Sheldon and Amy decide on a wedding date of May 12th. They want to have their reception at the Athenaeum at Caltech. While scouting the location, they are shocked to see Leonard and Penny eating there, as Leonard had told Sheldon their application had been denied. In reality, Leonard just wanted a place to avoid Sheldon. Kripke has booked the venue for his birthday party on the same day as the wedding. Leonard cleans radioactive sludge for Kripke to get the date for Sheldon as an apology for lying. Kripke eventually agrees to change the day but when Amy hears he wants to sing at the wedding, she suggests they get married at the Griffith Observatory instead. Meanwhile, Bernadette and Howard are unsure if one of them should quit their job to stay home with the children. Howard volunteers, but when left alone with the children he passes out exhausted, leaving Raj in charge. When Bernadette meets Penny for lunch, she realizes that she loves being at the office again, but doesn't want to leave the children. She and Howard promise to figure it out later after they take a nap.
When Bernadette tells Howard that she is expecting again, he is once again floored with fear about raising another child, particularly when he learns it’s a boy. Howard, who isn't athletically inclined, worries he will not be able to relate to a son who might one day expect his dad to be the stereotypical father. Despite his best attempts to get out of it, Howard has a vasectomy to avoid any future surprises and is placed on bed rest, joining his pregnant wife at home.
Howard and Bernadette's new neighbor Andy begins using floodlights mounted on his balcony that encroaches on their rear deck and hot tub. Investigating whether the lights comply with city code, they enlist Sheldon to help them with the paperwork, but Sheldon finds out Howard and Bernadette's own deck is also not code-compliant. He considers turning them in, but ultimately chooses friendship over the rules. He does report Andy though for violating property lines, allowing Howard and Bernadette to enjoy their deck again. Meanwhile, Bert wants to cut into a meteorite with Raj's help, rejecting Leonard's idea to use his laser to do so. Leonard dreams that he opens the meteorite with his laser, becomes possessed by an alien intelligence and eats Bert, Raj and Penny. He later apologizes to Raj and Bert, admitting he was jealous. The possibility of the meteorite unleashing a plague scares Stuart and Denise, who use it as foreplay for procreation, Stuart closing the store on Sheldon when he tries to browse.
In the episode "The Launch Acceleration", Amy tries to use her "neurobiology bag of tricks" to increase the attraction between herself and Sheldon. In the final fifth-season episode "The Countdown Reflection", Sheldon takes Amy's hand as Howard is launched into space. In the sixth season first episode "The Date Night Variable", after a dinner in which Sheldon fails to live up to this expectation, Amy gives Sheldon an ultimatum that their relationship is over unless he tells her something from his heart. Amy accepts Sheldon's romantic speech even after learning that it is a line from the first Spider-Man movie. In "The Cooper/Kripke Inversion" Sheldon states that he has been working on his discomfort about physical contact and admits that "it's a possibility" that he could one day have sex with Amy. Amy is revealed to have similar feelings in "The Love Spell Potential". Sheldon explains that he never thought about intimacy with anyone before Amy.[82]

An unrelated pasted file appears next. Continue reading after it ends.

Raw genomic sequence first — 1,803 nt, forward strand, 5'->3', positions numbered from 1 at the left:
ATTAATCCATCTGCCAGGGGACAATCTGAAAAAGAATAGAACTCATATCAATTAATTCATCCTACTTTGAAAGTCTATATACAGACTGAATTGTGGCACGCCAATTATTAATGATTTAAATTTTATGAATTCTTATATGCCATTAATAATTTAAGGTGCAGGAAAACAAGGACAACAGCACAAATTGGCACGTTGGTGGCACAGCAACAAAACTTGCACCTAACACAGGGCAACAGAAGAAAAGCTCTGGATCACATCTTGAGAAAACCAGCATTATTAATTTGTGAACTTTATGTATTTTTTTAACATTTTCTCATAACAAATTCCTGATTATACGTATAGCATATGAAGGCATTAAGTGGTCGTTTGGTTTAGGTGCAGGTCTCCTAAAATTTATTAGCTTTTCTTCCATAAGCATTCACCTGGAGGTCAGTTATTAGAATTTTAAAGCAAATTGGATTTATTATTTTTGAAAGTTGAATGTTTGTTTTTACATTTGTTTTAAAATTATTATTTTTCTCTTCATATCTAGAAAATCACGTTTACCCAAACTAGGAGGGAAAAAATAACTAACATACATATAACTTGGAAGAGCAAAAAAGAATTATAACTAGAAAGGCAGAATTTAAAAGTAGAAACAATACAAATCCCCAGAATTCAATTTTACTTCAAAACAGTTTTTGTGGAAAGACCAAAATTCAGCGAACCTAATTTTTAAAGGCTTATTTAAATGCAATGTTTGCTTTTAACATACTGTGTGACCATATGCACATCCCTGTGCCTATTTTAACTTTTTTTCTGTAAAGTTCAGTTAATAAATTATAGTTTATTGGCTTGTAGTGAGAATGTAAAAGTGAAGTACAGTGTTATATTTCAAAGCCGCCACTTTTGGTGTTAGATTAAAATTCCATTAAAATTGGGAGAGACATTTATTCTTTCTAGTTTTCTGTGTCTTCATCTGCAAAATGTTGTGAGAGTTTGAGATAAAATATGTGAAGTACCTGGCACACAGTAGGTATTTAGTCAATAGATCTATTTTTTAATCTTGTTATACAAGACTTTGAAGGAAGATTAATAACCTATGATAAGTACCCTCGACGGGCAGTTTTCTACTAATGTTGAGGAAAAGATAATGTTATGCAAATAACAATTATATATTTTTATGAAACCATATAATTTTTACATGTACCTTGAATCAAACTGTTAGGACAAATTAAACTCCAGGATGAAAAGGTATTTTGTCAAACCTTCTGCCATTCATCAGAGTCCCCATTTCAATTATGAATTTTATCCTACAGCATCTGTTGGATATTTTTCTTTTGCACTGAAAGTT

In scenes set at Howard's home, he interacts with his rarely-seen mother (voiced by Carol Ann Susi until her death) by shouting from room to room in the house. She similarly interacts with other characters in this manner.[85] She reflects the Jewish mother stereotype in some ways, such as being overly controlling of Howard's adult life and sometimes trying to make him feel guilty about causing her trouble. She is dependent on Howard, as she requires him to help her with her wig and makeup in the morning. Howard, in turn, is attached to his mother to the point where she still cuts his meat for him, takes him to the dentist, does his laundry and "grounds" him when he returns home after briefly moving out.[86] Until Howard's marriage to Bernadette in the fifth-season finale, Howard's former living situation led Leonard's psychiatrist mother to speculate that he may suffer from some type of pathology,[87] and Sheldon to refer to their relationship as Oedipal.[88] In season 8, Howard's mother dies in her sleep while in Florida, which devastates Howard and Stuart, who briefly lived with Mrs. Wolowitz.

Initial reception for the series was mixed. The review aggregation website Rotten Tomatoes reported a 52% approval rating for the first season based on reviews from 23 critics, with an average rating of 5.18/10. The website's critical consensus reads, "The Big Bang Theory brings a new class of character to mainstream television, but much of the comedy feels formulaic and stiff."[91] On Metacritic, the season holds a score of 57 out of 100, based on reviews from 23 critics, indicating "mixed or average reviews".[92] Later seasons received more acclaim and in 2013, TV Guide ranked the series #52 on its list of the 60 Best Series of All Time.[93]
Kaley Cuoco's life after The Big Bang Theory is going to be animated. Cuoco has signed on to voice and executive produce DC Universe's new Harley Quinn series. She'll play the titular character in the new streaming series targeted toward mature audiences. In 2017, she got the rights to The Flight Attendant, a miniseries based on the book of the same name, which she was poised to star in. The Flight Attendant follows Cassandra Bowden, a flight attendant, who wakes up, hungover, in her hotel room with a dead body next to her. She goes about her day and heads back to New York. is she the killer? That's what she wonders. "This is the first time I have a project that I'm kind of nurturing from the beginning, so it's been a really interesting experience," she told PopSugar in March. "It's got a lot of aspects. It's very sexy. It's a really well-written book, which is why I wanted to option it. I'm ready to bring the character to life."